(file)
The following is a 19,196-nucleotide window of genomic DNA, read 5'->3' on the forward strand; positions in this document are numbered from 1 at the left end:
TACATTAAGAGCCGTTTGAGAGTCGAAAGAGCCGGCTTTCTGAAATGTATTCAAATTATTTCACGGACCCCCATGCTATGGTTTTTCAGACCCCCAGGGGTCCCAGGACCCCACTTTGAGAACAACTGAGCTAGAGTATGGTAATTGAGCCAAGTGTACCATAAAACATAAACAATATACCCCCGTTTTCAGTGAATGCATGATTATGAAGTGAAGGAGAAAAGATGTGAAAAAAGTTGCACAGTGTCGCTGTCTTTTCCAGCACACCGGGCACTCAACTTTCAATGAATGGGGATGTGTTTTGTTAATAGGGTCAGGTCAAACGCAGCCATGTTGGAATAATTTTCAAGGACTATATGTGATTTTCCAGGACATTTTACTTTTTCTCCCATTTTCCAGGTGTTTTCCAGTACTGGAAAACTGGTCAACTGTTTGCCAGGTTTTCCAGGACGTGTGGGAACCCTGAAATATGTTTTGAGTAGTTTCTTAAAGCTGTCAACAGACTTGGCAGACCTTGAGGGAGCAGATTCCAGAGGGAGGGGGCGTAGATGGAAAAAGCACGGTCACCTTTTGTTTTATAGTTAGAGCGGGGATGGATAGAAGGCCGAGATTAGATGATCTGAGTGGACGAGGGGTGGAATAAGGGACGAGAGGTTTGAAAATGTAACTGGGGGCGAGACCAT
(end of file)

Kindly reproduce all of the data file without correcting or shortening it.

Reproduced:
The following is a 19,196-nucleotide window of genomic DNA, read 5'->3' on the forward strand; positions in this document are numbered from 1 at the left end:
TACATTAAGAGCCGTTTGAGAGTCGAAAGAGCCGGCTTTCTGAAATGTATTCAAATTATTTCACGGACCCCCATGCTATGGTTTTTCAGACCCCCAGGGGTCCCAGGACCCCACTTTGAGAACAACTGAGCTAGAGTATGGTAATTGAGCCAAGTGTACCATAAAACATAAACAATATACCCCCGTTTTCAGTGAATGCATGATTATGAAGTGAAGGAGAAAAGATGTGAAAAAAGTTGCACAGTGTCGCTGTCTTTTCCAGCACACCGGGCACTCAACTTTCAATGAATGGGGATGTGTTTTGTTAATAGGGTCAGGTCAAACGCAGCCATGTTGGAATAATTTTCAAGGACTATATGTGATTTTCCAGGACATTTTACTTTTTCTCCCATTTTCCAGGTGTTTTCCAGTACTGGAAAACTGGTCAACTGTTTGCCAGGTTTTCCAGGACGTGTGGGAACCCTGAAATATGTTTTGAGTAGTTTCTTAAAGCTGTCAACAGACTTGGCAGACCTTGAGGGAGCAGATTCCAGAGGGAGGGGGCGTAGATGGAAAAAGCACGGTCACCTTTTGTTTTATAGTTAGAGCGGGGATGGATAGAAGGCCGAGATTAGATGATCTGAGTGGACGAGGGGTGGAATAAGGGACGAGAGGTTTGAAAATGTAACTGGGGGCGAGACCAT